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Check out AMP’s head office in the award-winning Quay Quarter Tower

Inside the internationally award-winning Quay Quarter Tower in Sydney, AMP’s workplace by Hassell has been likened to a biophilic, vertical village.

Check out AMP’s head office in the award-winning Quay Quarter Tower

Hassell's fit-out for AMP, photography by Nicole England.

An underlying sense of ambition flows throughout AMP’s new workplace – one that translates into a hub that fosters learning, relationships, and human and environmental well-being. Collaborating with both AMP and experience designers FreeState to create a masterplan, Hassell has created a 35,000-square-metre workplace that is a wellspring of culture and spirit.

The space is highly activated and harbours rich cultural touches stemming from the basis of ambitious verticality provided by the striking Quay Quarter Tower base building by 3XN. The ingenious workplace design within the tower showcases Hassell’s eye for innovation and ingenuity.

The overall Quay Quarter project has been recognised internationally, winning the prestigious International High-Rise Award in Frankfurt, Germany. And most recently the International Architectural Awards’ 2022 ‘Office’ category was awarded to Quay Quarter Tower by 3XN during the World Architecture Festival.

AMP’s tenancy spans from levels 17 to 35 and goes beyond the pragmatism required to arrange a workplace of such monolithic scale. Hassell principal and commercial and workplace sector leader, Domino Risch, was part of the Hassell team that delivered on the workplace vision that interconnects stories, people and communities throughout the space.

Quay Quarter Tower, photography by Adam Mork.

“Conceived pre-COVID as a place of equality where everyone is welcomed, supported, and valued, this remarkable workplace is the physical embodiment of trust, openness and transparency,” says Risch.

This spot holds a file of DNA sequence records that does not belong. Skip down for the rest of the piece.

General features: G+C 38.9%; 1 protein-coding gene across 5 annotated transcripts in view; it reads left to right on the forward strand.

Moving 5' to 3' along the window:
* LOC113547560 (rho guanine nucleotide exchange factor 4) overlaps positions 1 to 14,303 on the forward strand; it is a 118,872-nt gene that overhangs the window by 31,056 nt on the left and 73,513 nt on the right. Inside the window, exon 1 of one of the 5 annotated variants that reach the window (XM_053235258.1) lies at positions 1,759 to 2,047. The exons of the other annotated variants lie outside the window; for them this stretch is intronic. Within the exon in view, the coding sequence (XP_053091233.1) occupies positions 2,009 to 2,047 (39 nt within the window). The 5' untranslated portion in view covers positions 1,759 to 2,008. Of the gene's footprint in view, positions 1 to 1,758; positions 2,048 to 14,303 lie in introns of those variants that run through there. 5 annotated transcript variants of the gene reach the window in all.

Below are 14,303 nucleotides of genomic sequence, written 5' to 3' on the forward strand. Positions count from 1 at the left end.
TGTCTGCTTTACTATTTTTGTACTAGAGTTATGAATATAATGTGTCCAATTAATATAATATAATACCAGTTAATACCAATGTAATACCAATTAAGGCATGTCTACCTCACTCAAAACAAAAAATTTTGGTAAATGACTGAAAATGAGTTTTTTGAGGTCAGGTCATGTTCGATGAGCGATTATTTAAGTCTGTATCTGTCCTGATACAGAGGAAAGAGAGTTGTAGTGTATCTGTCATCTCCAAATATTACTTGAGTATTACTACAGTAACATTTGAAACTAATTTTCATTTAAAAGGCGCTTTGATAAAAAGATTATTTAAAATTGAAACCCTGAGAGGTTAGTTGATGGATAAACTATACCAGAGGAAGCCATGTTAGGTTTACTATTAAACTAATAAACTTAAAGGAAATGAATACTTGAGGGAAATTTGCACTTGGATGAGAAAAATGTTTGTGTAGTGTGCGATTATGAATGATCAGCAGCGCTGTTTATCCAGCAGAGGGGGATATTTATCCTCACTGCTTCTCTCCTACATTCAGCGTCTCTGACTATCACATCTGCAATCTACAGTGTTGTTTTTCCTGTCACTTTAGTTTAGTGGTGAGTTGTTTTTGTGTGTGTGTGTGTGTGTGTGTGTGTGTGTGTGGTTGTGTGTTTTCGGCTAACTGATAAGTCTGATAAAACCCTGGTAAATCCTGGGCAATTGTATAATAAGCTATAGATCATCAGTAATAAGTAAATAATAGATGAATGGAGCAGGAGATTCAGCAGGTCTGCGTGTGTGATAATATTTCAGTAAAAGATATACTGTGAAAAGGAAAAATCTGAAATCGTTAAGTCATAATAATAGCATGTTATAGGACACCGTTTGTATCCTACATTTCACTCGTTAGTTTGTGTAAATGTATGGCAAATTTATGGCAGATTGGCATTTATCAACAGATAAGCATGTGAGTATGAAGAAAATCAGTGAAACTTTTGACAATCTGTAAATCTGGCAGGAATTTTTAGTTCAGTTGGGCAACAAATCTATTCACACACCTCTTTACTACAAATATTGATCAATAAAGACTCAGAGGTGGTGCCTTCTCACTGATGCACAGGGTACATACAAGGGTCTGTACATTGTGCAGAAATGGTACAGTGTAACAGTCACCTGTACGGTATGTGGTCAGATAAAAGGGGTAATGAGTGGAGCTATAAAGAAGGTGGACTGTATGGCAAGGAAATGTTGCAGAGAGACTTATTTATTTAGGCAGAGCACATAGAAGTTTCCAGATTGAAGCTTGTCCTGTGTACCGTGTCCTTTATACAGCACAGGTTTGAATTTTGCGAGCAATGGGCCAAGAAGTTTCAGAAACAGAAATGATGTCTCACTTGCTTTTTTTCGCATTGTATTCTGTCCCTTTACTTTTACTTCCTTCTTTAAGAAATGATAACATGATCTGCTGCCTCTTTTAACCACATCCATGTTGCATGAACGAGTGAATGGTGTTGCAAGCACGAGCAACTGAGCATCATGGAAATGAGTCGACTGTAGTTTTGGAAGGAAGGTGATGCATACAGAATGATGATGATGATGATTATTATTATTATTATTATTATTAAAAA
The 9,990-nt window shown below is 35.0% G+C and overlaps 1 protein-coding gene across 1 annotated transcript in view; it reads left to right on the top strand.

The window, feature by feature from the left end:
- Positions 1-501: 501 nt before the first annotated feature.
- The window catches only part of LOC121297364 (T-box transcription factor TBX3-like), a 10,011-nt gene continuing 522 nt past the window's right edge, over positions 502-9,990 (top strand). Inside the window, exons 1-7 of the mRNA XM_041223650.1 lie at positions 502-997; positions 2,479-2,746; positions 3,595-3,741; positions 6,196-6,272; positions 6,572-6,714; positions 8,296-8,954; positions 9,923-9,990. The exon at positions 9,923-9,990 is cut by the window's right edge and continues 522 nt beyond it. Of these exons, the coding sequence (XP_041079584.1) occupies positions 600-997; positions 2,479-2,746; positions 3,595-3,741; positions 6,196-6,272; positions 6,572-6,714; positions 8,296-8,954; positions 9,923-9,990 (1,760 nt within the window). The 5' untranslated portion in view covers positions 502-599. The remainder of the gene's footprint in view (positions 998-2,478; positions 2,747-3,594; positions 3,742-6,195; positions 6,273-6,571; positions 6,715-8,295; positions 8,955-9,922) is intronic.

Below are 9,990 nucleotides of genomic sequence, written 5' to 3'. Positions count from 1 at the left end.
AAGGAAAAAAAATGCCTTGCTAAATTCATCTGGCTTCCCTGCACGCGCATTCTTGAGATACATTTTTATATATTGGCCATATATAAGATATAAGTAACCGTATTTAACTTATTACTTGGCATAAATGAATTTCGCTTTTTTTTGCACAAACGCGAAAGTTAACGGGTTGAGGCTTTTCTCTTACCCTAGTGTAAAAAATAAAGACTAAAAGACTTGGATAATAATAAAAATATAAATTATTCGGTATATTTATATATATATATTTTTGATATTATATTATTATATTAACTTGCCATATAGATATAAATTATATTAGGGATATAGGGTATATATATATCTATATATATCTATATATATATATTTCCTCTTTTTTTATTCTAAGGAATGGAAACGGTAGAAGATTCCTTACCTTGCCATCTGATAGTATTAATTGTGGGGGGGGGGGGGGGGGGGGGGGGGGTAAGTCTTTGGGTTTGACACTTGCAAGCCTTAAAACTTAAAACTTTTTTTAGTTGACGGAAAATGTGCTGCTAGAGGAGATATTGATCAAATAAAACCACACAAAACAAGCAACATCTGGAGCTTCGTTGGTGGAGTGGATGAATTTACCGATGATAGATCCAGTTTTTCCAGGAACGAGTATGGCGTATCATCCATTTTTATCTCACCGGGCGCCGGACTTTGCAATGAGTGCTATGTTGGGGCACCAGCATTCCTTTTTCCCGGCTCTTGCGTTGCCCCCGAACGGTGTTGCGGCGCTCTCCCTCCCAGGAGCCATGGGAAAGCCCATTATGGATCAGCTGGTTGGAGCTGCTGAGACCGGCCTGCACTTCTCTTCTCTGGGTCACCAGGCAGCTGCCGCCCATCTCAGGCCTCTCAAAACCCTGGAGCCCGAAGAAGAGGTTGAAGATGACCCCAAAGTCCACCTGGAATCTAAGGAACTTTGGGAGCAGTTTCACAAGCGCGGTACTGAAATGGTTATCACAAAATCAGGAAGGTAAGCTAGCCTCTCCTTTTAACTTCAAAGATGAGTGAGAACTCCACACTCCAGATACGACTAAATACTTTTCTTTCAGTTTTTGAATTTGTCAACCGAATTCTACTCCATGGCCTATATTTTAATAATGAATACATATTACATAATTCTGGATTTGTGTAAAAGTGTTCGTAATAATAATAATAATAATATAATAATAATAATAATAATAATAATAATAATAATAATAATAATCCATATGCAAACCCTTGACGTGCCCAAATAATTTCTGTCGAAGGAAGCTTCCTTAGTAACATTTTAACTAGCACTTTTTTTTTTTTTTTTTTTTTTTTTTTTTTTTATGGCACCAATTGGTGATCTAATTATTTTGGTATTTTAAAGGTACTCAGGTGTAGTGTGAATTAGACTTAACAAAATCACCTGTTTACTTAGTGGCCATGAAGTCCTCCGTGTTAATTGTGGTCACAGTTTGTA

Yet there is no denying that with the change in the workplace, this space has adapted toward ambitious heights.

The interior rises via the base building atrium and spiral stairs, with Hassell inserting a series of bridges intersecting across the void; this promotes human scale together with radical transparency at all levels across four ‘vertical villages’. Experiencing such a large workplace by climbing the stairs and passing through the beautiful, greenery-laden vertical villages bring a sense of connection, shared purpose and joy.

Related: The Work Project and Hassell are changing the flexible workplace sector

Hassell’s fit-out for AMP, photography by Nicole England.

Every corner has a space that supports neurodiversity and varying work styles. This includes electronic sit/stand workstations, stairs for mobility, multipurpose rooms and sanctuary spaces with showers and changeroom facilities.

The theme of interconnectivity shines through the choice of materiality and palette. The natural materials complement the biophilic design, and the warm neutral colours allow natural light to reflect and reach every level. Thousands of plants and trees enforce the biophilic approach, and 12 different beautiful, mainly locally sourced timbers exude a comforting and productive atmosphere.

Throughout the design process, AMP was committed to engaging and reflecting its Reconciliation Action Plan (RAP) policy in recognising First Nations People. Integrating art into the space demonstrates respect and celebrates the history of place and culture of the Gadigal people to Circular Quay. Use of Gadigal language, totems and cultural influences on the design ensure meaningful connections to Country are embedded throughout the workplace.

Hassell’s fit-out for AMP, photography by Nicole England.

“Art and ceramic installations were commissioned from local artists, as well as incorporating circular design in spatial planning to reflect the yarning circles, which are so important to Indigenous culture. This was all done in consultation with representatives of the Gadigal people and with AMP’s own purpose in mind – it was about strengthening their teams’ connection to the organisation and remembering their long history at Circular Quay,” says Risch.

As a global exemplar of a workplace in a new ‘upcycled’ building, various sustainability initiatives have been integrated into the workplace, achieving a 6-star Green Star Interiors Design rating and targeting a 3 Star Fitwell rating. Using original heritage lighting and loose furniture (now in its third life) both promote sustainability and delightful callbacks to the original AMP building, its workplace and its connection to Circular Quay and Sydney.

Hassell has cultivated a forest of productivity which will enable AMP to thrive for years to come.


Nicole England, Adam Mork

Quay Quarter Tower, photography by Adam Mork.

We think you might like this story on the future of urban design with Hassell’s Richard Mullane.

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